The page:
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While the film is still in pre-production, Universal Pictures has decided to push back the release of “Pitch Perfect 3” from July 21, 2017 to December 22, 2017.
In its place Universal has put its other female-centric comedy “Girl Trip” starring Regina Hall, bowing on July 21. The pic was originally set to open Aug. 11, 2017.
Anna Kendrick, Brittany Snow and Rebel Wilson have already closed deals to return, with Kay Cannon on board to pen the script and Elizabeth Banks set to direct.
No plot details have been released. The original film was adapted from Mickey Rapkin’s book “Pitch Perfect: The Quest for Collegiate A Cappella Glory.”
Paul Brooks of Gold Circle Entertainment and Banks and Max Handelman of Brownstone Productions are returning to produce.
“Girl Trip” will be directed by Malcolm Lee and follows four lifelong friends who travel to New Orleans for the annual Essence Festival, where sisterhoods are rekindled, wild sides are rediscovered, and there’s enough dancing, drinking, brawling and romancing to make the Big Easy blush. Will Packer will produce.
The filmmakers hired Aakomon “AJ” Jones, famous for choreographing dance moves for Justin Bieber and Usher, to choreograph Pitch Perfect. Though he was new to choreographing for a cappella groups, Jones’ hip-hop and mainstream dance background was the style the filmmakers felt would blend perfectly with the group performances.
“Aakomon is an amazing choreographer who came to our project with some mandates,” says Banks. “He had to make a cappella seem cool, but he also had to make it realistic. If you watch the actual ICCA finals on YouTube, the kids do amazing choreography. We wanted to make sure that we took people and brought them to the next level. He created choreography that everyone was able to learn. We had a lot of confidence that AJ would know how to break it down for our actors.”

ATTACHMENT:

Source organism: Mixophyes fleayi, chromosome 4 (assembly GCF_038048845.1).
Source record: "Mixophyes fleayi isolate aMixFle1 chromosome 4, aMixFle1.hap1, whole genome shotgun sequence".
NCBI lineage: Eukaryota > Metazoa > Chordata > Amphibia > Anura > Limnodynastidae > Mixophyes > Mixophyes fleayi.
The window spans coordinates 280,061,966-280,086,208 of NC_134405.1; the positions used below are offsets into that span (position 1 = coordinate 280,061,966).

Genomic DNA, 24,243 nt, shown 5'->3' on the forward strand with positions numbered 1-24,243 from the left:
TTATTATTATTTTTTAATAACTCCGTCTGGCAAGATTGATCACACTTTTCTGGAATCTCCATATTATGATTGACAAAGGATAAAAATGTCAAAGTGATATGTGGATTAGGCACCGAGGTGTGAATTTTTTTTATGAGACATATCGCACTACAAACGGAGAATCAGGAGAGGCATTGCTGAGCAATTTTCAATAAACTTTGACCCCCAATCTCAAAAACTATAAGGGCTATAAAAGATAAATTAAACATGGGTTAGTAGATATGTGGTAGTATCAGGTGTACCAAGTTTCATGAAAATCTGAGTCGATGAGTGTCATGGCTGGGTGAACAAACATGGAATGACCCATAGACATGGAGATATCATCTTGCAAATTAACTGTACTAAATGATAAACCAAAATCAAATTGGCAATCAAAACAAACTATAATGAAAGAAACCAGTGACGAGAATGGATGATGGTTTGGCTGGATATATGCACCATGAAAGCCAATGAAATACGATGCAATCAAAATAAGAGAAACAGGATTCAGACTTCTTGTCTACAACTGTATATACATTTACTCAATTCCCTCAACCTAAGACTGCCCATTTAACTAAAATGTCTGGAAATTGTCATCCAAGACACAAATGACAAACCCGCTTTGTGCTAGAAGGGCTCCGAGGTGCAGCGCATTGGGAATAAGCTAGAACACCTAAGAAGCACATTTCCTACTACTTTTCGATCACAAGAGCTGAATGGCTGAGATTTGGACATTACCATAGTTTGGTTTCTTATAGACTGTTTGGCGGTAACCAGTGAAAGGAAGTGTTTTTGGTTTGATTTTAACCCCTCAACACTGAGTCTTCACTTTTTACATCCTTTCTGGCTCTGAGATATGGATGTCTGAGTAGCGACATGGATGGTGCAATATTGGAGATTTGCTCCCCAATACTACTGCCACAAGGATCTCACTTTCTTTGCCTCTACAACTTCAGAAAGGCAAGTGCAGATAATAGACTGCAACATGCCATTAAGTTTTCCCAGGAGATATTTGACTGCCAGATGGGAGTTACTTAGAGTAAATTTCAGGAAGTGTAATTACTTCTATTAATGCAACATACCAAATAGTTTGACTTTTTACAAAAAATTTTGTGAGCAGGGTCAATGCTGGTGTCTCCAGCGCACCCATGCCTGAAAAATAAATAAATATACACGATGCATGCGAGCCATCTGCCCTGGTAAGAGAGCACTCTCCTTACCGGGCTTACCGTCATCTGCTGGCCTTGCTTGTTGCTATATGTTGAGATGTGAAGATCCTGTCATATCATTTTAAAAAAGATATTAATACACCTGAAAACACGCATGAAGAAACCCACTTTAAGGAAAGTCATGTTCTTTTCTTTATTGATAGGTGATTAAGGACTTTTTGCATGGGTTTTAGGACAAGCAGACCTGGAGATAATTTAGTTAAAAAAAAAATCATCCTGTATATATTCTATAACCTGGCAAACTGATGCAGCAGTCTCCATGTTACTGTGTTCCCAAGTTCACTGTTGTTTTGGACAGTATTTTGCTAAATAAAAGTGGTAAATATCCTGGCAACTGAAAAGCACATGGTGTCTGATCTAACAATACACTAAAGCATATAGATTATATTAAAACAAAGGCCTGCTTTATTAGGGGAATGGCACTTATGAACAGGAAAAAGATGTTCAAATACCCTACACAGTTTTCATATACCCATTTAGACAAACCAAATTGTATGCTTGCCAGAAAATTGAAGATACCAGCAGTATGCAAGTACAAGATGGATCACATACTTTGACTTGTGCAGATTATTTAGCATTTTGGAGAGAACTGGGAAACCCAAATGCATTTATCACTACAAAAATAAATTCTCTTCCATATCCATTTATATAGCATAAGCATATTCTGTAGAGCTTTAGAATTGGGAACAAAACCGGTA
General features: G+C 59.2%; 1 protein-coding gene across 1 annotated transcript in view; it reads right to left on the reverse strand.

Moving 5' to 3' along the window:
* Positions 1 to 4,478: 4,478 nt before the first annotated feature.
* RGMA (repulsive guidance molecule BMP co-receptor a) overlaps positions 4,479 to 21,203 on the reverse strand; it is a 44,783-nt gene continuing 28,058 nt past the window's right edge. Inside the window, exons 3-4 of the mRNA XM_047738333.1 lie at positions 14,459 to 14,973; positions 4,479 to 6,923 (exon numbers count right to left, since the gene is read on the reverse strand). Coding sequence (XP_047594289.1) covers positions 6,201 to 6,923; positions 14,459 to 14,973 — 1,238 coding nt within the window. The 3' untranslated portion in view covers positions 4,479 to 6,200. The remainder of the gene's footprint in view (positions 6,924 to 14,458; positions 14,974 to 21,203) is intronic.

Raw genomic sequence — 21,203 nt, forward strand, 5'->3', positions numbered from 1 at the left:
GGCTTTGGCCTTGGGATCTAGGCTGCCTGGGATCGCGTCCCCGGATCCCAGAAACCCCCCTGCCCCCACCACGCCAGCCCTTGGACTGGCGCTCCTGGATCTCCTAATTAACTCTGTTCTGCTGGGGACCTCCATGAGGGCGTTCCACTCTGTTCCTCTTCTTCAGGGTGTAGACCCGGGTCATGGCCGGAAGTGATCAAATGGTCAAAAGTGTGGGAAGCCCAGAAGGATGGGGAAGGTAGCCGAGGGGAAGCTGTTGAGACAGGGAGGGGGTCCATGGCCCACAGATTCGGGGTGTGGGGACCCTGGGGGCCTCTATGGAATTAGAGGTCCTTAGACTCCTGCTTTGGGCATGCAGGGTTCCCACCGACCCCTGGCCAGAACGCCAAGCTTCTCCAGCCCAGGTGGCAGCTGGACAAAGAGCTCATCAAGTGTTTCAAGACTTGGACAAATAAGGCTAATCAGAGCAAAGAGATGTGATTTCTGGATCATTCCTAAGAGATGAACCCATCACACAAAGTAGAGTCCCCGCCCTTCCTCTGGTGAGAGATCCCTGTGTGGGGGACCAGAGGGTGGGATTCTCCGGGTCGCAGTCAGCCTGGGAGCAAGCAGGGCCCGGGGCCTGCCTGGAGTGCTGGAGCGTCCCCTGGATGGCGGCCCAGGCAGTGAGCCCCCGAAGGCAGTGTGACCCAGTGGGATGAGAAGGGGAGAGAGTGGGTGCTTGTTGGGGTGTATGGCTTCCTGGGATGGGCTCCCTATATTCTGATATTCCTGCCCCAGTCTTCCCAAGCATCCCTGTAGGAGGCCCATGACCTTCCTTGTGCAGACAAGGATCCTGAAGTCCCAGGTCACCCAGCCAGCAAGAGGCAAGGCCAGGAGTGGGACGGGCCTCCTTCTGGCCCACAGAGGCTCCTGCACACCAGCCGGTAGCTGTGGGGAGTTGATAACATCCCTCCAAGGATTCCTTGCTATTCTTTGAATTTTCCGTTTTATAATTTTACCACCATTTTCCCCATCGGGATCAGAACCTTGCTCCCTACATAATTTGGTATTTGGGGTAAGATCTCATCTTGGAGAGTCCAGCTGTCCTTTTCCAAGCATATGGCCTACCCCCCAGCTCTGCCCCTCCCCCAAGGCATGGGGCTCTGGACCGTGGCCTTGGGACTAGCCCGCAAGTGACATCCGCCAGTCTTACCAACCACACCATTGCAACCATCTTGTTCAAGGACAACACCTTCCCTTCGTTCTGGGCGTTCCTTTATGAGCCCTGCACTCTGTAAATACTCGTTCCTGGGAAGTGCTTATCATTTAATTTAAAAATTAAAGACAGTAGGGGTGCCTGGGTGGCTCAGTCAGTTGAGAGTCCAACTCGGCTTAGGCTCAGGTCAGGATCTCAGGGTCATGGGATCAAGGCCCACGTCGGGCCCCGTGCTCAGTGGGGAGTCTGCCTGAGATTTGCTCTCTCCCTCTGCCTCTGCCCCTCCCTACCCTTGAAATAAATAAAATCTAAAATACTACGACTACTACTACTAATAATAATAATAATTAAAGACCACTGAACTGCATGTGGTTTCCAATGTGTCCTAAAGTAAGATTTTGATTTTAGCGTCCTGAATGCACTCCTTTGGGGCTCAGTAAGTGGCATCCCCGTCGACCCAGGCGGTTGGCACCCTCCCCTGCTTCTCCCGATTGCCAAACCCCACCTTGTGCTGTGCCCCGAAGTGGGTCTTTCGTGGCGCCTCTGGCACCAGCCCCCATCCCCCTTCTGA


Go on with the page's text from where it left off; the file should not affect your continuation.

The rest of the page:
Moore wanted to make sure that the dancing in the movie was not dated. “The songs the guys are singing in the movie are Flo Rida and Rihanna, so we needed something that matched the music that they were singing and not just a lot of snapping and step touching. AJ and his incredible assistant, KYNDRA ‘BINKIE’ REEVEY, were able to come in and take the ideas of a cappella, which is old-school, and make it feel new. Sometimes singing and dancing at the same time is hard, and the actors were each singing a different part while they were dancing. It was a Rubik’s Cube puzzle for them to make everyone look like they could dance together effortlessly while still making the sound with their mouths.”
Jones, Moore, Sharon and Boyer discussed specific points in each scene where dancing would take place and where each character would be staged. Knowing what was happening during the story line and collaborating with the music directors were of the upmost importance. Says Jones: “What’s great about Ed and Deke is that they said that if we felt a certain way about the arrangements, we should give them feedback. On this film, we were able to go directly to the music directors and ask them to make tweaks to some of the sound. They made a first pass of the arrangement and then went back and forth with Jason about the sounds and how it felt. Then they got it to us, and we’d work on it together.”
Jokes Wilson of the choreography: “I felt like they could have used some of my signature moves because I had a lot of moves. I suggested the sprinkler to AJ and Binkie. ‘What about the cancan girl? What about the pancake shake?’ Which is a move I invented. And then they said, ‘We’ve choreographed for Usher so we know what to do.’ I said, ‘Okay, I’m putting my faith in your hands.’ One time they gave us a lesson in how to dance like a stripper. It was traumatic.”
Jones’ background is hip-hop, a genre of dance he felt was perfect for the film’s audience. “That’s the reference that I pulled from, as far as material and vocabulary,” says the choreographer. “Whether it’s a dance that everyone’s doing right now that just hit the streets, or a nod to a cleaner line that would be impressive to the eye on stage, there’s a vast array of styles in the film. There’s hip-hop, a bit of locking, a bit of jazz and some ballet.”
Knapp explains the dance rehearsal process: “After we warmed up, we’d knock right into it. We learned the choreography step-by-step, and it was amazing to see AJ creating it in his head as we went along. The guy’s talented.”
Though none of them were trained professional dancers, Knapp’s fellow actors echo their praises for their choreographer. “AJ is incredible,” sums Camp. “He listened to us and worked with each girl individually as to what her level of dance was. He’s a very patient man.”
Admits DeVine: “I was kind of worried about doing all the dancing because I’m not a dancer at all. But AJ had a lot of confidence in me. He didn’t give me a lot of moves because that would be a lot to remember, but he was encouraging and told me to make some of it up as I went along.”
Brooks was blown away the first time he saw the cast’s performances. “They gave me goose bumps. I found myself singing along and tapping my feet. I’m an Englishman and we’re acutely shy, so for me to even go halfway there is a big thing.”
Related Link: Pitch Perfect Movie Full Production Notes